Can We Begin to See Our Eternal Sacredness
This week we are in the octave of All Saints Day and will be observing our patronal feast this Sunday. It seems I have been a rector of an All Saints Church for nearly 38 years, the first nine being in an All Saints parish in Westchester County. I’m not sure there is an award for this, but if there is, I will apply!
Usually the texts for All Saints Day speak about ordinary people; their faith, values, struggles and rewards. It is easy to think of All Saints Day as something akin to the church’s version of Aaron Copeland’s Fanfare for the Common Man. It is a recognition of all the saints who do not have a day dedicated to them on the church’s calendar. It makes a point of remembering the forgotten ones.
In an age where we celebrate celebrity, the common man or woman can begin to question the importance of his or her life. At some deep level we might hear ourselves asking, “What difference does it make what I think or do?” Or, “Who will remember me in a hundred years?” Perhaps every person has to deal with such questions, but they seem especially heightened in a big anonymous city where fame and fortune are king and queen.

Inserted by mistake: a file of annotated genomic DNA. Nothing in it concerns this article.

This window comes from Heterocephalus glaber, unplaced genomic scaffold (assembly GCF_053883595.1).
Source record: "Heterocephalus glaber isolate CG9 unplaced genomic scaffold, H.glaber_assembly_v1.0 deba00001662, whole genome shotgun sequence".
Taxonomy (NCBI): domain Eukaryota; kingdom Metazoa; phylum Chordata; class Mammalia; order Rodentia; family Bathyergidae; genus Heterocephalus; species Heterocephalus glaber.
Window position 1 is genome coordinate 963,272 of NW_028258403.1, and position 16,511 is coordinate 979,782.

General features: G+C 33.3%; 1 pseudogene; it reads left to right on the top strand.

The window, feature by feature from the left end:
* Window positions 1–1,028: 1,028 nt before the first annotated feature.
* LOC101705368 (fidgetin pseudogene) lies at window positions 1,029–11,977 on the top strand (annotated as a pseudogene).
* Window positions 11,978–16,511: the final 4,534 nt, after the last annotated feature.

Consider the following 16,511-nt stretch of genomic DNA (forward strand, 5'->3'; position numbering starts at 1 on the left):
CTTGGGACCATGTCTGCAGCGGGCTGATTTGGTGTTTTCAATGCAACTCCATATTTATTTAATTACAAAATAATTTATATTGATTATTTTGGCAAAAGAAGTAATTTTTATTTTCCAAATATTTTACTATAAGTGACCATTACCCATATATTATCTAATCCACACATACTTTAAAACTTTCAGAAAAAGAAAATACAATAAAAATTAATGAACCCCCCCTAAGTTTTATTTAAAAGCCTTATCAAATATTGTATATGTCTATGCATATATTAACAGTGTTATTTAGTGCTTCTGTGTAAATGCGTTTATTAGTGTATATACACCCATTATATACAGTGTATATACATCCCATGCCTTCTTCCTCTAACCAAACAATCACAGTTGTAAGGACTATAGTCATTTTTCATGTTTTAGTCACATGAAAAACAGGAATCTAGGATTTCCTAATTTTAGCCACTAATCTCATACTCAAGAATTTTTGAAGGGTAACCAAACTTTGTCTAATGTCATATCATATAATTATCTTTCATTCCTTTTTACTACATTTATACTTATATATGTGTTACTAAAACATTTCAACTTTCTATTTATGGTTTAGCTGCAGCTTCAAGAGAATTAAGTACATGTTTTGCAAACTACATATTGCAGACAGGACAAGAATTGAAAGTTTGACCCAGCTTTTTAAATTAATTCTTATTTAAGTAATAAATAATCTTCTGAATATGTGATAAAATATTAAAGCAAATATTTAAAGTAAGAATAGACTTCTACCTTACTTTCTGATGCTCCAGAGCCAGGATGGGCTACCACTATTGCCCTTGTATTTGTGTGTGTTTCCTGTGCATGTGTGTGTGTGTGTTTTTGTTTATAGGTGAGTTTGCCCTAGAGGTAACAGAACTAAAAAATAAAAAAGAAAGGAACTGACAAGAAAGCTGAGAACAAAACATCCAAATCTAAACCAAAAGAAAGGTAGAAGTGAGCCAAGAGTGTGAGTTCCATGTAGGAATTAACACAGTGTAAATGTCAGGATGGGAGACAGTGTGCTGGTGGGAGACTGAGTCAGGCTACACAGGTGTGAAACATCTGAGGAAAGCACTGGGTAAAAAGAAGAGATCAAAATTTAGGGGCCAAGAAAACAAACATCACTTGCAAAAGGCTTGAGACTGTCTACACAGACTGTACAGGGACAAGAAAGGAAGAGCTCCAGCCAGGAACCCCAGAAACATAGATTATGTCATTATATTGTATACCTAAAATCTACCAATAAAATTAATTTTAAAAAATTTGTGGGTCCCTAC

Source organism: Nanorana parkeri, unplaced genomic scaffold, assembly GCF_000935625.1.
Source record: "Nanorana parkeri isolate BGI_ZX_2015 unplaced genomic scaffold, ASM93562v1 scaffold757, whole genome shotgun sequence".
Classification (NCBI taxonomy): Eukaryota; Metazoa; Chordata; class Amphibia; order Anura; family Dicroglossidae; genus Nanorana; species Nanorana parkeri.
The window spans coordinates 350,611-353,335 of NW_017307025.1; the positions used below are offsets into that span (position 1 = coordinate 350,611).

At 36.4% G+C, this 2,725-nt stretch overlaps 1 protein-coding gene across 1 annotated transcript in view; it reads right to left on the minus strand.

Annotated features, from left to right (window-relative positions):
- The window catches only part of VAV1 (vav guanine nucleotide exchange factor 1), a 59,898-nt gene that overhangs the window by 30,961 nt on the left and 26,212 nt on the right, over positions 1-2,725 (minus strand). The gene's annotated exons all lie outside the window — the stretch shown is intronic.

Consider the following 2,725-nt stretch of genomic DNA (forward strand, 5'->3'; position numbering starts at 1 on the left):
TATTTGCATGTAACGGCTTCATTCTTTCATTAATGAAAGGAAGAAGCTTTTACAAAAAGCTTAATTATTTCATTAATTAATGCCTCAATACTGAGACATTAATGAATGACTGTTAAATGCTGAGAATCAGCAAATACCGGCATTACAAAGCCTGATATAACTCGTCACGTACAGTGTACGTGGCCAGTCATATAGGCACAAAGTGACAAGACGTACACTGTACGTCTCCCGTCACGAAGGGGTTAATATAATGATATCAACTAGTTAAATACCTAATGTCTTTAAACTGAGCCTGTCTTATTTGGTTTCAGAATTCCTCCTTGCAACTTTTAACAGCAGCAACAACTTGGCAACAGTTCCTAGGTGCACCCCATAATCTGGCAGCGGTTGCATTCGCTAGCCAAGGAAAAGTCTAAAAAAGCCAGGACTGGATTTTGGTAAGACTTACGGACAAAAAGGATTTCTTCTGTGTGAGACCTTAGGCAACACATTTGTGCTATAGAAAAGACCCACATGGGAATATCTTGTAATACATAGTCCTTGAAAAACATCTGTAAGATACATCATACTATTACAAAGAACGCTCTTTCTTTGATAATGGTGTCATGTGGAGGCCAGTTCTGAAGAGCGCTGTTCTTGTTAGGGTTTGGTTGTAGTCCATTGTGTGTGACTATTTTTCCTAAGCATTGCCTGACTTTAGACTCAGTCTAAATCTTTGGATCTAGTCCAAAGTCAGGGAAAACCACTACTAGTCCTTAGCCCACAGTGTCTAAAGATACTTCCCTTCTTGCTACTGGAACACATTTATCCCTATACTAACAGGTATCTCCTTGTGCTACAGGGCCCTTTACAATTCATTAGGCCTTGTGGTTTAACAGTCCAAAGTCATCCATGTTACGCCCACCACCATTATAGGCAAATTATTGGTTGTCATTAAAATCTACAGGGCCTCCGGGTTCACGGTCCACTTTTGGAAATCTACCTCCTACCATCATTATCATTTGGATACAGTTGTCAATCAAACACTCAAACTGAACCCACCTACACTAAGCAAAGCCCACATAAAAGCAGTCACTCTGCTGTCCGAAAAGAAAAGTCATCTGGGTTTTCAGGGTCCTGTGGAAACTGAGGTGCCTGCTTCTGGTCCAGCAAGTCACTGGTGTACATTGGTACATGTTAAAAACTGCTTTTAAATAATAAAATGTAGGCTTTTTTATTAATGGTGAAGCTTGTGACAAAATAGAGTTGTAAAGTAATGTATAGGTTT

Even in the church, the great saints are held in such high esteem that one can easily get the impression that there is little I can do to compare to such lofty achievements.
This is where I find so much to enjoy about All Saints Day and the perspective in creates in reading the scriptures and especially the Gospels. We read about Jesus teaching that the first shall be be last, and again, the greatest among you will be the one who serves others. We read about the poor widow whose two cents are greater than the billionaire’s billions, because she gave until it hurt. Again and again the lowly and rejected are elevated where the rich and mighty are brought low. Even the beloved disciples are castigated for their thickness and ultimately shown forth in their cowardice.
Yes, others are richer, prettier, smarter. Athletes and musicians have amazing skills that leave us arguing who is the GOAT (greatest of all time). But can we begin to see the the sacrifices of love and service that ennoble the mundane moments, lift the downtrodden and delight the depressed? Can we begin to live in the current reign of God and see the eternal sacredness found in our humanity (including our own), the way that Jesus saw and valued it?
If we can make this shift in perspective, we will find our own sainthood, we will participate in a royal priesthood and celebrate the celebrity of being children of the Living God with our names inscribed in the book of life.